I have seen folks, been one myself, take lessons with either the Barron and with Jeff, and whose brains had been thoroughly loaded with the classical stuff, have the light bulb come on when this radical approach to the issue was given to them and, if they tried it, found the results were amazing. I have also seen folks leave the ring in tears because they couldn't let go of their model of how they thought it must be. For some, being outside the box is scary and humiliating. My first years of riding with Jeff were a total puzzle to me as to the why of it all, but I saw such dramatic improvement in the way my horses went and I became a believer in the heretic's teachings. What I love the most about the thing is, Jeff always says to try stuff and if doesn't work, try something else, and above all else, be whimsical.
Whimsy. Think outside the box. Training horses is never a straight path. Most relationships of any sort are on uncharted paths. They take work, thought, and creativity to grow and change together. I sincerely hope that this horse and lady can find a new path from the one they are colliding on and make it work, and be happy and competitive once again.
Tuesday, May 4, 2010
This drawing is the oldest drawing I have that I did when I was maybe 9 yrs old, and you can see where my head was then, and still is. Horses.
There has not been a Derby run that I have missed watching the live race, via tv, since I was in junior high at least, and that's been a few decades give or take. This Saturday, tho, I very unintentionally, managed to miss the whole thing.
Mark and I, very regrettably, had obligations to be somewhere this particular afternoon, and so we first figured that we could take a small portable tv and hope for a signal, but then, not wanting to count on this working and have it not, we figured to let our home tv just record the whole thing, not turn on any media or listen to anyone who had seen it, and then we could experience the whole thing a bit later when we got home.
Once home from the outing, we looked to finish the evening off with a blissfully ignorant watch of the Derby. Mark turned on the tv and guess what, no friggin recording on it. Gone. Nothing. Like missing Alabama win the championship. Well, that's up for debate. Our intelligent tv had super ceded Mark's assigned recording this event, and it had by itself chosen something we might like more...ahahhahahhhhh, I thought without uttering the scream I wanted. Mark felt terrible, but it wasn't his fault. Just a sheer technological nightmare, and I was thinking thoughts of Hal telling "Dave? Don't do that, Dave...Daisy , daisy..."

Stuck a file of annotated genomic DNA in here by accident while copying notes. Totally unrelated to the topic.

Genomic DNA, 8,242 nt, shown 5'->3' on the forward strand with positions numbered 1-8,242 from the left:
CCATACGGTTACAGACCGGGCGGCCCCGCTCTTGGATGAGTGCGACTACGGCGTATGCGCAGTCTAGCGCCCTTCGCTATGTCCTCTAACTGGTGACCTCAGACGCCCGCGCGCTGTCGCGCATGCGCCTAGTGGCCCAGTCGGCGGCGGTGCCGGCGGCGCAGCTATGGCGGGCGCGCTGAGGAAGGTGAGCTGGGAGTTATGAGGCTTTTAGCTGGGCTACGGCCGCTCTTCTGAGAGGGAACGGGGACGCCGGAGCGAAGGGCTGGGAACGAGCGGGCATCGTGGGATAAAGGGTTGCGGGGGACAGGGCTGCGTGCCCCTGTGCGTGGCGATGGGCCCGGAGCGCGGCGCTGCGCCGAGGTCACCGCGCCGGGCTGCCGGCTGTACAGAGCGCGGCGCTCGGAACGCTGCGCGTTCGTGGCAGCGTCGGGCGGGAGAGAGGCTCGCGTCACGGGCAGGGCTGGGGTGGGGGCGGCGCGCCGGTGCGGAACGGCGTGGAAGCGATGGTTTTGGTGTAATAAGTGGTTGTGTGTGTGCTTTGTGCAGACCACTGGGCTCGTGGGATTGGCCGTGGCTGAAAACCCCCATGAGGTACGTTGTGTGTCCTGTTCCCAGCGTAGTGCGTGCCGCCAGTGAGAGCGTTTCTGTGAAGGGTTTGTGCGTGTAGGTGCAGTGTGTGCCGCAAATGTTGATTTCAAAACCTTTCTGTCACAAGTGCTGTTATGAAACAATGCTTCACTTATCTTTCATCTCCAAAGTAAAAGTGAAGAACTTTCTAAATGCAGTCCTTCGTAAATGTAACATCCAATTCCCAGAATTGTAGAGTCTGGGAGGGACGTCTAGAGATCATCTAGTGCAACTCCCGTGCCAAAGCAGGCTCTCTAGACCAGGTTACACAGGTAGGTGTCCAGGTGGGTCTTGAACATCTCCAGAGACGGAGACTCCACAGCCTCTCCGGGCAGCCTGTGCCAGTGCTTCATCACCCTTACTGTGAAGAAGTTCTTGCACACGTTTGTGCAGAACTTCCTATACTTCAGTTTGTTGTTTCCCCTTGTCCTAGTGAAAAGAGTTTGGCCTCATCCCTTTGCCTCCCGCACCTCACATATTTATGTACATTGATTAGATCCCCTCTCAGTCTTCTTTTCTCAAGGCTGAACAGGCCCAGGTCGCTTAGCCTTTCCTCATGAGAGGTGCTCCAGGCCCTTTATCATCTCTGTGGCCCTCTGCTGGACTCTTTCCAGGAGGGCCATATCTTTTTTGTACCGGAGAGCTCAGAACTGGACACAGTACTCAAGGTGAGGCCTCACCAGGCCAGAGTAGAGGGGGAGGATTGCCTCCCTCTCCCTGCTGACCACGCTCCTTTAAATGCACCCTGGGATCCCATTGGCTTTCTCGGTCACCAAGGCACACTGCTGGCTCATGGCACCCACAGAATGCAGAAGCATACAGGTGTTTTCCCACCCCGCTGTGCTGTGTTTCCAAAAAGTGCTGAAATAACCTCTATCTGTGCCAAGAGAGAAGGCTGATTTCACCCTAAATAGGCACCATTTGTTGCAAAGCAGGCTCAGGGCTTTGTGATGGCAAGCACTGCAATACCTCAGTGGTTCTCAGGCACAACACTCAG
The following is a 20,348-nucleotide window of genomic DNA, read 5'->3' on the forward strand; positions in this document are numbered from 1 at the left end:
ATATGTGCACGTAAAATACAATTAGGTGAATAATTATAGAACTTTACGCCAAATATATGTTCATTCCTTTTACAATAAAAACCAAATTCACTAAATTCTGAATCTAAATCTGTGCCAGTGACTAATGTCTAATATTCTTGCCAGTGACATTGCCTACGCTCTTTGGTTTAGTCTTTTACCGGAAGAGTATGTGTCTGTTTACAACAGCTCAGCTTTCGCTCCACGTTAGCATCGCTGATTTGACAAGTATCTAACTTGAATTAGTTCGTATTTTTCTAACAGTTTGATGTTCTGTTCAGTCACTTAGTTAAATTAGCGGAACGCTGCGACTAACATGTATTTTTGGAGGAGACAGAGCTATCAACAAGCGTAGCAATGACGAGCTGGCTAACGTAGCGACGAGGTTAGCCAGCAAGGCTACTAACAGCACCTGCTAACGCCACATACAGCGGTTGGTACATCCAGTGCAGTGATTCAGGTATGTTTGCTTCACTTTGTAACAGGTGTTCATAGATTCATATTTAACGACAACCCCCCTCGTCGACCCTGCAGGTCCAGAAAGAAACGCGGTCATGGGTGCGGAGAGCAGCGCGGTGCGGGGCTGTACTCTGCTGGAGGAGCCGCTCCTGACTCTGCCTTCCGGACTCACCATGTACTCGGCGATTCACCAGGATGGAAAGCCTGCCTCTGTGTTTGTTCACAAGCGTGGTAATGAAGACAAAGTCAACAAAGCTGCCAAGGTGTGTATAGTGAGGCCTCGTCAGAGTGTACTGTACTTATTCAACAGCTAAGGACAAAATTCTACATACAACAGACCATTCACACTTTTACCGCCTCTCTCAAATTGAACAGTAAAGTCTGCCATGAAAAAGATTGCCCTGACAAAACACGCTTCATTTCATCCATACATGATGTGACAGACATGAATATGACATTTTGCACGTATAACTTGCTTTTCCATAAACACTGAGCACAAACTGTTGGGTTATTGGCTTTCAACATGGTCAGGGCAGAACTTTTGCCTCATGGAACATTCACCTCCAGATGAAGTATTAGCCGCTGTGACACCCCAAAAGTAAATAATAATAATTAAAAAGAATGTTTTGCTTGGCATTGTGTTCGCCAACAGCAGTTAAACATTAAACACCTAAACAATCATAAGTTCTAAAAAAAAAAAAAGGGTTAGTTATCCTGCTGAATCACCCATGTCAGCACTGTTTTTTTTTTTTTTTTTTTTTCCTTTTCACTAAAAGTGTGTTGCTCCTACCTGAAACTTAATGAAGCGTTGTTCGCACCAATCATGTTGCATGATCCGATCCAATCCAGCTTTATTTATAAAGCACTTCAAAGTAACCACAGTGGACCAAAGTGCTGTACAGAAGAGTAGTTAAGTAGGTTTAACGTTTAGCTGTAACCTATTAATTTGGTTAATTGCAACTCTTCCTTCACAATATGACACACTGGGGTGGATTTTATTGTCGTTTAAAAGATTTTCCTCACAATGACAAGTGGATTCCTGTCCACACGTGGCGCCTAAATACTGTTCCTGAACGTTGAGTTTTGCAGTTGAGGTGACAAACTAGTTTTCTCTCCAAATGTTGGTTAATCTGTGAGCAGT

This week has been devoted to getting the farm, and the horses ready for the Jeff Moore Dressage Clinic, I am hosting here running Tues thru Friday. I have been cleaning stalls, tack, horses, bush hogging acres and acres, and have been trying to cover all the thousands of details coordinating incoming riders and their horses, and a clinician, so that the next four days might run as smoothly as possible. I had been hoping the weather gods would smile our way. They have by sending four inches of rain which dampened the sand arena before it mostly drained into the pond. This was a seriously much needed dampening after Sunday's howling winds which had whipped the dry sand into tall billowing tornadic shaped cones that rose and the left for parts unknown.
Last night I got the dreaded call from a very weary clinician, somewhere on a Texas runway, had been for 7 hrs, to tell me that he wasn't going to be here tonight. So I will pick him up from the airport in a few minutes and we will get started whenever. It does take flexibility to run or attend a dressage clinic, citing "the best laid plans" mantra. We will all enjoy this total immersion into our passion for learning and working with these horses during these next four days, but it does come at a price, work and stress.
It is such a luxury to be doing something so fun like riding in a dressage clinic and focusing on that, and to enjoy things like watching horse races on tv. There is a real world out there, tho, still churning, and for a while I will try to put out of mind my rage over the insanity of the ecological disaster that is happening as I write, that has no real answer or and no quick cure. The carelessness of this BP oil mess is ruining one of the largest eco diverse niches on the planet, and for what. So we can postpone the fact that we must change how we view our stewardship of this big green rock we call home, Earth, the mother ship of all of our lives. The people whose lives this will crush, all the poor animals that will die, and the huge area that will be a dead zone for who knows how long, just makes sick to think about.
For now, today , and for the next four, I will compartmentalize, do the things I need to do to keep this small system on this farm going, feed and look after these animals, keep the details of this clinic going, and hope no one falls off their horse or cries, or has any problems at all. I will also keep thinking and remembering, very seriously, about just how lucky and privileged I am to be doing so.